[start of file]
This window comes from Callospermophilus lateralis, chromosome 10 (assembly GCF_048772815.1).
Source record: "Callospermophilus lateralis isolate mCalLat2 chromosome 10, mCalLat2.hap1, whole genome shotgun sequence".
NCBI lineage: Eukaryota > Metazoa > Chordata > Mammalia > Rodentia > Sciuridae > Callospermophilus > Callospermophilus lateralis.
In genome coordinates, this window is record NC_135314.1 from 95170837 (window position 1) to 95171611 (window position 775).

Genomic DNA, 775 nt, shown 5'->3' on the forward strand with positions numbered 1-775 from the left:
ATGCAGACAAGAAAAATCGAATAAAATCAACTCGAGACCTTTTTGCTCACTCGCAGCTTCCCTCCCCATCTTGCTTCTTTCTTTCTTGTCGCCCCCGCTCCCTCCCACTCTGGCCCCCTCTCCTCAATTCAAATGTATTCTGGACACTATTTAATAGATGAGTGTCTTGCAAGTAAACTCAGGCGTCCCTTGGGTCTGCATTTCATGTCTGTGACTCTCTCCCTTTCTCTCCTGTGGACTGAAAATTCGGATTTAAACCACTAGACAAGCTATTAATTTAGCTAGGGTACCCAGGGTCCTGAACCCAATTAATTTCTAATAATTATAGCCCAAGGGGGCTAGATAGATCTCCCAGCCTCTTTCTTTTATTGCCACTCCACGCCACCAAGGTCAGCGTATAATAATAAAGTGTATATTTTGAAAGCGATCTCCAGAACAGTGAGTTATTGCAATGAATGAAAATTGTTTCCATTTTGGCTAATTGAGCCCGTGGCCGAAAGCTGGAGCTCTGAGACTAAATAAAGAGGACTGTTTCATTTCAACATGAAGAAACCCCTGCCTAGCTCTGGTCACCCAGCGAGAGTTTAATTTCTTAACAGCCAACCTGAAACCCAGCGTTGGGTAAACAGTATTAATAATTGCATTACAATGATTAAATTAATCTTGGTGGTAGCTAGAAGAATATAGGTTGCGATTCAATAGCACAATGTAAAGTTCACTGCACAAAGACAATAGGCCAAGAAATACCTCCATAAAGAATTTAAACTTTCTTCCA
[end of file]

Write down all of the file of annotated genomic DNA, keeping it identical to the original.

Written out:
This window comes from Callospermophilus lateralis, chromosome 10 (assembly GCF_048772815.1).
Source record: "Callospermophilus lateralis isolate mCalLat2 chromosome 10, mCalLat2.hap1, whole genome shotgun sequence".
NCBI lineage: Eukaryota > Metazoa > Chordata > Mammalia > Rodentia > Sciuridae > Callospermophilus > Callospermophilus lateralis.
In genome coordinates, this window is record NC_135314.1 from 95170837 (window position 1) to 95171611 (window position 775).

Genomic DNA, 775 nt, shown 5'->3' on the forward strand with positions numbered 1-775 from the left:
ATGCAGACAAGAAAAATCGAATAAAATCAACTCGAGACCTTTTTGCTCACTCGCAGCTTCCCTCCCCATCTTGCTTCTTTCTTTCTTGTCGCCCCCGCTCCCTCCCACTCTGGCCCCCTCTCCTCAATTCAAATGTATTCTGGACACTATTTAATAGATGAGTGTCTTGCAAGTAAACTCAGGCGTCCCTTGGGTCTGCATTTCATGTCTGTGACTCTCTCCCTTTCTCTCCTGTGGACTGAAAATTCGGATTTAAACCACTAGACAAGCTATTAATTTAGCTAGGGTACCCAGGGTCCTGAACCCAATTAATTTCTAATAATTATAGCCCAAGGGGGCTAGATAGATCTCCCAGCCTCTTTCTTTTATTGCCACTCCACGCCACCAAGGTCAGCGTATAATAATAAAGTGTATATTTTGAAAGCGATCTCCAGAACAGTGAGTTATTGCAATGAATGAAAATTGTTTCCATTTTGGCTAATTGAGCCCGTGGCCGAAAGCTGGAGCTCTGAGACTAAATAAAGAGGACTGTTTCATTTCAACATGAAGAAACCCCTGCCTAGCTCTGGTCACCCAGCGAGAGTTTAATTTCTTAACAGCCAACCTGAAACCCAGCGTTGGGTAAACAGTATTAATAATTGCATTACAATGATTAAATTAATCTTGGTGGTAGCTAGAAGAATATAGGTTGCGATTCAATAGCACAATGTAAAGTTCACTGCACAAAGACAATAGGCCAAGAAATACCTCCATAAAGAATTTAAACTTTCTTCCA